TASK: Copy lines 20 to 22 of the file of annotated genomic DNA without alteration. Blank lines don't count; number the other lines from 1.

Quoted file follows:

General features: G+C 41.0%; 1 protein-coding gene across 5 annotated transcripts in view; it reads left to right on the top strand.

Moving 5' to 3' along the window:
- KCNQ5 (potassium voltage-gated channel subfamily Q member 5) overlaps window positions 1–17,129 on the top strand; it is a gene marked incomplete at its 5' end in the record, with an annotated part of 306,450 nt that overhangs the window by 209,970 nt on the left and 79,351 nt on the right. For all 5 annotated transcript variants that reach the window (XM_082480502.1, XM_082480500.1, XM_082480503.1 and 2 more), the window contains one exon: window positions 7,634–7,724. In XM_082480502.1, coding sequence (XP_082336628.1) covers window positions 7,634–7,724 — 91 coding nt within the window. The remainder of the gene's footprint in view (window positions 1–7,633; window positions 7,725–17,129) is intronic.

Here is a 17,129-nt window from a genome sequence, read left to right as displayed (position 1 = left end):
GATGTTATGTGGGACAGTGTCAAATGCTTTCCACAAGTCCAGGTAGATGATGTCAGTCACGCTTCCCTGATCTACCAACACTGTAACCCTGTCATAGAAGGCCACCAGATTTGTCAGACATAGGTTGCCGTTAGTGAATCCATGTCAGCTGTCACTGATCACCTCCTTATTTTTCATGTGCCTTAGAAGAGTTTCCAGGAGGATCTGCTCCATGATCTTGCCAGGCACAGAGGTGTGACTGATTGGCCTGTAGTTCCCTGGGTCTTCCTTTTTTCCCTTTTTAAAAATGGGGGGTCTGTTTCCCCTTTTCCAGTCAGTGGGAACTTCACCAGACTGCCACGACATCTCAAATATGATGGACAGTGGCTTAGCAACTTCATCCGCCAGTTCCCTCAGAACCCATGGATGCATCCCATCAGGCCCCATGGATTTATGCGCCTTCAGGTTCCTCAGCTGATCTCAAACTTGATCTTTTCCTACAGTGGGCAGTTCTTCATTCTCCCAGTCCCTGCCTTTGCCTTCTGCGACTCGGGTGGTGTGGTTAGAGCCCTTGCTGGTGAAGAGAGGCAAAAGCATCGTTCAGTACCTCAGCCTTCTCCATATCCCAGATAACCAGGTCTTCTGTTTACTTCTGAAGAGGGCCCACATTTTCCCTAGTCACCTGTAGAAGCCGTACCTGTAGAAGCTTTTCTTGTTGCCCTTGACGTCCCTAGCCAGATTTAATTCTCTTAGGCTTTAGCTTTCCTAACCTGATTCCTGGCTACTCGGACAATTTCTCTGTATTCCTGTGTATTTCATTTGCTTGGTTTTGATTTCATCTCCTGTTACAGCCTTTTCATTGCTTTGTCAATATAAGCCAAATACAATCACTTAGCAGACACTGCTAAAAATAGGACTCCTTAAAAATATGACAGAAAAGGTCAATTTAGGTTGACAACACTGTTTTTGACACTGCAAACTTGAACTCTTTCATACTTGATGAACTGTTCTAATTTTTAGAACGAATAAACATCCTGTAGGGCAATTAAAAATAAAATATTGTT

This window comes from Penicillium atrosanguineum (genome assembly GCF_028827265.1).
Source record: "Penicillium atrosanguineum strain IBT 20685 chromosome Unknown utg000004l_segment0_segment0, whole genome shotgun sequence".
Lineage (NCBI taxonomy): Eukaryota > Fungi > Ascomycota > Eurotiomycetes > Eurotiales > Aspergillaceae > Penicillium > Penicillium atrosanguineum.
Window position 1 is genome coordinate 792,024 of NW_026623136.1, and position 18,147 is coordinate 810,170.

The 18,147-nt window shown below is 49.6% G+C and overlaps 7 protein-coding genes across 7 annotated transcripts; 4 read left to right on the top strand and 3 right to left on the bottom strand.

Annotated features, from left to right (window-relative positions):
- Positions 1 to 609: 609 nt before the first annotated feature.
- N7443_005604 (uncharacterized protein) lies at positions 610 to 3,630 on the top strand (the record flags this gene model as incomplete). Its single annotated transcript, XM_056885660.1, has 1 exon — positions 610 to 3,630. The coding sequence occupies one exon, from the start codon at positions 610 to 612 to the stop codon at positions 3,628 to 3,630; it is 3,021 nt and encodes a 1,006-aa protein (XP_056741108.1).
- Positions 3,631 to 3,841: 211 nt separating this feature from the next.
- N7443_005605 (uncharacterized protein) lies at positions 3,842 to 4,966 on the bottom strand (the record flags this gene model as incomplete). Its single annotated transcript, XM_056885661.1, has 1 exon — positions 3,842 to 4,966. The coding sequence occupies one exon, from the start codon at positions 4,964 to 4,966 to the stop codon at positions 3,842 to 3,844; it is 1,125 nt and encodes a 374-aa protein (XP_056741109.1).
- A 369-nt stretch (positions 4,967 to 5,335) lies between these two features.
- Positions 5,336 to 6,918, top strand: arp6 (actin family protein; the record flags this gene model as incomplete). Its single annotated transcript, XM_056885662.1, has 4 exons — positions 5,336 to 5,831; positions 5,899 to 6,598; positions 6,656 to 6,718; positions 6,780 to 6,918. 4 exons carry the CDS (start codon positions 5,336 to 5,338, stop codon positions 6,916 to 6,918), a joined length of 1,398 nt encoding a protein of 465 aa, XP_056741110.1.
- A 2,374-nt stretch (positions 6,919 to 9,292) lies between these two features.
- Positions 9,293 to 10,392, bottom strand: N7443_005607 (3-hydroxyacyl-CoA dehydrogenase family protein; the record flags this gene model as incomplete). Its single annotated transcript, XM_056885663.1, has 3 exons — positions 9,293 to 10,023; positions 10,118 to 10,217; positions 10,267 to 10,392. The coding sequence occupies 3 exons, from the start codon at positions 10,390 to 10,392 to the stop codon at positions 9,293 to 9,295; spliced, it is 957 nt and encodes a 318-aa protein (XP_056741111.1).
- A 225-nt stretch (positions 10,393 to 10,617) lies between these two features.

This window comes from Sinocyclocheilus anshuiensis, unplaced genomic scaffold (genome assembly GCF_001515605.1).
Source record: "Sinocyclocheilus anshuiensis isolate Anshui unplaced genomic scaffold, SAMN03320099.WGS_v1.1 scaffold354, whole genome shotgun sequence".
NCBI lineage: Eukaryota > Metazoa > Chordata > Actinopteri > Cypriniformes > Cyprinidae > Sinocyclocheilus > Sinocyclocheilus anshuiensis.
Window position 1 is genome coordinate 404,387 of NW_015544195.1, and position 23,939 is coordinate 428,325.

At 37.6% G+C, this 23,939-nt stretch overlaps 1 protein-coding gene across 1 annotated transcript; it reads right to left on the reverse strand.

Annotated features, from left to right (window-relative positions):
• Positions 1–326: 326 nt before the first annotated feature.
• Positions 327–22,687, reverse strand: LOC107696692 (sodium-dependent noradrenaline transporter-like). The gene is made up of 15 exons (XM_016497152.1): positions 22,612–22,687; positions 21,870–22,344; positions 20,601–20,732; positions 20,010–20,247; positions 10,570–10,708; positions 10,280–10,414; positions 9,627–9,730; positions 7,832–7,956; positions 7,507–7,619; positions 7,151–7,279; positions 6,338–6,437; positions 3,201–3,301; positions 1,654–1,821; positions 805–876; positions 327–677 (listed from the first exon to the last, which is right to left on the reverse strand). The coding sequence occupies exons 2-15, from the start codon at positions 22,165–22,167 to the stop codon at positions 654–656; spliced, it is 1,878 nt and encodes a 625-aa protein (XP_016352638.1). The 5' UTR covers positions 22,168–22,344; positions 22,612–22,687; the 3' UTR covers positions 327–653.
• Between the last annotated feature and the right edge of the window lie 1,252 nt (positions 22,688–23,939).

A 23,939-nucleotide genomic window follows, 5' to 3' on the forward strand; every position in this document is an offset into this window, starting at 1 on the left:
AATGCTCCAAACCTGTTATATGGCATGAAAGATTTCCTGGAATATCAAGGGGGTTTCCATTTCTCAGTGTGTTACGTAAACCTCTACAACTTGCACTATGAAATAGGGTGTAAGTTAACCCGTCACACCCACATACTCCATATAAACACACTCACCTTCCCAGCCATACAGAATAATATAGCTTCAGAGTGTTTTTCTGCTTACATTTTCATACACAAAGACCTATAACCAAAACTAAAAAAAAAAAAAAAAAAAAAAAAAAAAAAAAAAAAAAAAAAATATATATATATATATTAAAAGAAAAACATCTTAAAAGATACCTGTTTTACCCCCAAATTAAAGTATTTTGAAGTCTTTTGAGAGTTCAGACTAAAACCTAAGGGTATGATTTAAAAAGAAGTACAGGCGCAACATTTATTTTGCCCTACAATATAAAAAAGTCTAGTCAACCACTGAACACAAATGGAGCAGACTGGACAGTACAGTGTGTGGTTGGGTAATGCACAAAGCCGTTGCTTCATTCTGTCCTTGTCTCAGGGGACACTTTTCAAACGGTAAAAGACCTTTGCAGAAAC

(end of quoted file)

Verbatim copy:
- A 225-nt stretch (positions 10,393 to 10,617) lies between these two features.

This window comes from Sinocyclocheilus anshuiensis, unplaced genomic scaffold (genome assembly GCF_001515605.1).
Source record: "Sinocyclocheilus anshuiensis isolate Anshui unplaced genomic scaffold, SAMN03320099.WGS_v1.1 scaffold354, whole genome shotgun sequence".